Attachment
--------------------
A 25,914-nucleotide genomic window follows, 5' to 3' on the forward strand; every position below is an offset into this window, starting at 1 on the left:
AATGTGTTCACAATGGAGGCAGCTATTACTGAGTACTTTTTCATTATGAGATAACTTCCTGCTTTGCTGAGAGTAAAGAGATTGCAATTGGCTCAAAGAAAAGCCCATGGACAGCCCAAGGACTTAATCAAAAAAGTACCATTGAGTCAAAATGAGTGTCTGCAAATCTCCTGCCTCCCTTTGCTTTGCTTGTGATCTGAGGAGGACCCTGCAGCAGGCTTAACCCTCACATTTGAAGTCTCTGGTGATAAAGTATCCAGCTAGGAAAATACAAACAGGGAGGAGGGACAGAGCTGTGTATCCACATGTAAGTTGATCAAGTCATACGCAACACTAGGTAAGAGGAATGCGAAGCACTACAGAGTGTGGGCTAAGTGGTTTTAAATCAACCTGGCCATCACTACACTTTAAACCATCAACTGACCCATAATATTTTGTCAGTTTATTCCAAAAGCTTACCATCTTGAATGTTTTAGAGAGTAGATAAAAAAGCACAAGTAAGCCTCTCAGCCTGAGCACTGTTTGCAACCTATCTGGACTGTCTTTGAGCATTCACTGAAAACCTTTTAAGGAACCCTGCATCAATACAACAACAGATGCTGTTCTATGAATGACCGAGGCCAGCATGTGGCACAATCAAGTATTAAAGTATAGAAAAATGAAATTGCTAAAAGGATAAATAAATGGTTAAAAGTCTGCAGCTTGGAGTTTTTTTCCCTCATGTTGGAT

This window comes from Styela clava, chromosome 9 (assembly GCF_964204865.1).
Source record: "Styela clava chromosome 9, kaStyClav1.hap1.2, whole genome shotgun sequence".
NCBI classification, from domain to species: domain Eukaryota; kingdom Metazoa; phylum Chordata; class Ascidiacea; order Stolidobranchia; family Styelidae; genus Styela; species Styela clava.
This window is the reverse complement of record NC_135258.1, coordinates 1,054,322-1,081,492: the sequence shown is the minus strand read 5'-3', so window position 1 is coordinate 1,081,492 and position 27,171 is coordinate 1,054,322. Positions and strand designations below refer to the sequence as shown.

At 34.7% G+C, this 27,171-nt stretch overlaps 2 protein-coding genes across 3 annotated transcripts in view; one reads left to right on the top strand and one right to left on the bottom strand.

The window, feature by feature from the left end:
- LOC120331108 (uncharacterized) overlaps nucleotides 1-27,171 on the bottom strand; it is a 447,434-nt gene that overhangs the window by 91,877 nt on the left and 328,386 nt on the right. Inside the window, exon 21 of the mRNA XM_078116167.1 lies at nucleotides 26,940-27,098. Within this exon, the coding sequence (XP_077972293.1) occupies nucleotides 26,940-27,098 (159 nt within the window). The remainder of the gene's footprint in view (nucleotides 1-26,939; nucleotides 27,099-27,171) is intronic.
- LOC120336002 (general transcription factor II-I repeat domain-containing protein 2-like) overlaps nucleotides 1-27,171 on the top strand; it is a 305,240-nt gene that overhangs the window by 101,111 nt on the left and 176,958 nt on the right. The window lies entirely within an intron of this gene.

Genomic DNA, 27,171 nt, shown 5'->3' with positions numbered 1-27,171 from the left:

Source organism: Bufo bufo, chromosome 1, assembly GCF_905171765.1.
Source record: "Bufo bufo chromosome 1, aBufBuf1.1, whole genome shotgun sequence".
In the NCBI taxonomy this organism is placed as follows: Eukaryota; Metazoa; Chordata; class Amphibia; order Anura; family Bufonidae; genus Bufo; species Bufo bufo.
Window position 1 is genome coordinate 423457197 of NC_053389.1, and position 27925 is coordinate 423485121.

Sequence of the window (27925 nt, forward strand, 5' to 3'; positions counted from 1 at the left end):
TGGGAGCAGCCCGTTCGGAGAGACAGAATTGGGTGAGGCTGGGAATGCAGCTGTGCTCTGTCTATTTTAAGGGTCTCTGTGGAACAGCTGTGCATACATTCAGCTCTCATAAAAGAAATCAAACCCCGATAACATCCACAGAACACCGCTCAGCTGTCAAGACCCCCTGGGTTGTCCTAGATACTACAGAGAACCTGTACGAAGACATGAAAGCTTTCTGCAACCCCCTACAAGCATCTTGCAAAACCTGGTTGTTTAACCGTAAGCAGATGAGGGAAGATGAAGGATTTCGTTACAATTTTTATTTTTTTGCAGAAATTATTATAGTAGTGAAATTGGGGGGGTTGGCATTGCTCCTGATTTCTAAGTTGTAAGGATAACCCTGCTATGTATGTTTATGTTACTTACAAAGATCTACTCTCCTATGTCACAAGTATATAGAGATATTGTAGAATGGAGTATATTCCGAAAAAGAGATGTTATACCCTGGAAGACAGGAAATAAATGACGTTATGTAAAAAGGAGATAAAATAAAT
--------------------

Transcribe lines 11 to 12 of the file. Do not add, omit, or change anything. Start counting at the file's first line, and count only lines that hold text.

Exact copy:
Genomic DNA, 27,171 nt, shown 5'->3' with positions numbered 1-27,171 from the left:

Source organism: Bufo bufo, chromosome 1, assembly GCF_905171765.1.